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Mehta & the Poles

December 20, 1987

As a Polish American (non-Jewish) who lost many relatives during World War II in Poland (some relatives were sent to the Nazi concentration camps to serve as slave labor; others were shot to death in their villages by the Nazi occupiers), I resent very much Zubin Mehta's remarks regarding Polish collaboration with the Nazi Germans ("Zubin Mehta--Making Time for Making Music," by John Henken, Nov. 29).

I realize, as conductor of the Israel Philharmonic Orchestra, he is propagating the views of many (not all) Jews toward the Polish Gentiles. Yet the information upon which he (and they) base their views is not historically accurate.

If Mehta were to study a little more history regarding that period, he would learn that Hitler planned genocide not only against Jews but against the Gentiles in Poland because of the alleged superiority of the "Aryan" Germans to the Slavic Poles.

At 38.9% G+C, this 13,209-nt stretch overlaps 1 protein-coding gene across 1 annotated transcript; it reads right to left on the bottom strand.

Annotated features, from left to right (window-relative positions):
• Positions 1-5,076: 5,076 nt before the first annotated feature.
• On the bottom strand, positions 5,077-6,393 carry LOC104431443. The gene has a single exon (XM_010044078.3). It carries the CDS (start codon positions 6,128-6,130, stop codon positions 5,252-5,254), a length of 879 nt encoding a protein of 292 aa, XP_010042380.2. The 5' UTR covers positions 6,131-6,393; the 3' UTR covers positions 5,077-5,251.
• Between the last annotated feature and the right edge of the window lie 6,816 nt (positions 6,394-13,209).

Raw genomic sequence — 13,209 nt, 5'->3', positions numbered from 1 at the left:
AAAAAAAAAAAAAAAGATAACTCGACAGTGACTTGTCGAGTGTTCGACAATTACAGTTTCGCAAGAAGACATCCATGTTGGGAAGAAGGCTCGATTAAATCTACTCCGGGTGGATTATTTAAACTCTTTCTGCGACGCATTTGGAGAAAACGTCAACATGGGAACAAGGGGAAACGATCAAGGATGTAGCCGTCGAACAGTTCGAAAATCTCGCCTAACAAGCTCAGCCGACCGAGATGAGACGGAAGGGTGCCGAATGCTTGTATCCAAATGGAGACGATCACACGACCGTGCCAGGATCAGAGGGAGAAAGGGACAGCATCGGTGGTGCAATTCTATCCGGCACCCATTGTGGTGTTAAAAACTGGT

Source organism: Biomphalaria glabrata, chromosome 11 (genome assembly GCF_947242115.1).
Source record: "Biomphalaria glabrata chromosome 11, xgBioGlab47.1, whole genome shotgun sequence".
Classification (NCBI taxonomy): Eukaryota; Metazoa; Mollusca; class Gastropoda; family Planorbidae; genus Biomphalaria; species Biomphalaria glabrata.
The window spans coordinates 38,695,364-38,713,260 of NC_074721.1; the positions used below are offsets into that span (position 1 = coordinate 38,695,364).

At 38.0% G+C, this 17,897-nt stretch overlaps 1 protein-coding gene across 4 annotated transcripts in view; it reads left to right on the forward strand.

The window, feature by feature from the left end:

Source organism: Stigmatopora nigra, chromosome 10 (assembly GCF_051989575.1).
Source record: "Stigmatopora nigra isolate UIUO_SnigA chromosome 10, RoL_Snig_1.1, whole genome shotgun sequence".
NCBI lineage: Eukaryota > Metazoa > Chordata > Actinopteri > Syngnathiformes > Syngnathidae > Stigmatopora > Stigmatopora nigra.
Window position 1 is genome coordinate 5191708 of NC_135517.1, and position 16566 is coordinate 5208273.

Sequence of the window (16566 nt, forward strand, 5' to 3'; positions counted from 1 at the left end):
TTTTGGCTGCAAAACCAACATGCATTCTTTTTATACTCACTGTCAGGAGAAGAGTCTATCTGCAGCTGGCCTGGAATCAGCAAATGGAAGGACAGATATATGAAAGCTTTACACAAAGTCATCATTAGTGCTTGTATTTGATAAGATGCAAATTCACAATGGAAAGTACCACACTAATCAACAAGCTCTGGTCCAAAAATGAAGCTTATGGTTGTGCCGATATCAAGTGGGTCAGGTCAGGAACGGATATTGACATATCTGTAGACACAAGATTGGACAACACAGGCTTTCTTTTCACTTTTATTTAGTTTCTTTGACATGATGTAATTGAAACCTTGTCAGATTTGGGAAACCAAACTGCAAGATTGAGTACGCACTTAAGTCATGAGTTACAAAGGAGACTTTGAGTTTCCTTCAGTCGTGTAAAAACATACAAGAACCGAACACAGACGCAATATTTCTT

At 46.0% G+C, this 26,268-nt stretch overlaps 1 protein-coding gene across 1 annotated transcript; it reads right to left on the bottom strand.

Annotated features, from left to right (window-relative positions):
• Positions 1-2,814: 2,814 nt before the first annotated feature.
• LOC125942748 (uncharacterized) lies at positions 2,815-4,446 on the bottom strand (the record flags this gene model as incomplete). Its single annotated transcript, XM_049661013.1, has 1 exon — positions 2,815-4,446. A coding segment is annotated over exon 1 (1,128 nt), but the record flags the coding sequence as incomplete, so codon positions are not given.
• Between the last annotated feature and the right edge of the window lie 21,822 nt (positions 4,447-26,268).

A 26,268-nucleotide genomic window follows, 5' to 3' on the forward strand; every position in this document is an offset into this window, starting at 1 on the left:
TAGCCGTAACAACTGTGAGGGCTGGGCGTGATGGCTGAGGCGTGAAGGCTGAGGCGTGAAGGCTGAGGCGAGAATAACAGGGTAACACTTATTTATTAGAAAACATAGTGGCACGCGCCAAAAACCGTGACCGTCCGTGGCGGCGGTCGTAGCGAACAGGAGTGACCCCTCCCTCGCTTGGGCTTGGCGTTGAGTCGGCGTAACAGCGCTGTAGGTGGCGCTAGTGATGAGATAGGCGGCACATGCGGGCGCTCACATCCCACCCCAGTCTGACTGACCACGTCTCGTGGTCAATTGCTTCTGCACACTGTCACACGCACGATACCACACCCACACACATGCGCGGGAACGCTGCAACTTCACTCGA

I have been to Poland and have questioned survivors of the Nazi occupation regarding the alleged collaboration. It is my understanding that according to the German military laws in effect in Nazi-occupied Poland, any Pole who helped any Jews by the most insignificant act of kindness, such as offering a drink of water to the thirsty or a piece of bread to the hungry, was to be executed on the spot. Yet despite those laws, many Poles risked their lives to extend such acts of kindness.

Although all people who were under the Nazi occupation suffered, very few suffered to the extent that the Polish did. If the Polish people had collaborated widely with their Nazi occupiers, as Mehta implied, why were 3 million Polish Gentiles murdered by the Germans?

If he wants to talk about collaboration, why not discuss countries where the collaboration was much more apparent, such as in France where very few Frenchmen, in comparison, were murdered by the Nazis?

I think Mehta owes Polish Americans and Polish people everywhere a public apology.

CONNIE HASKELL

Pasadena

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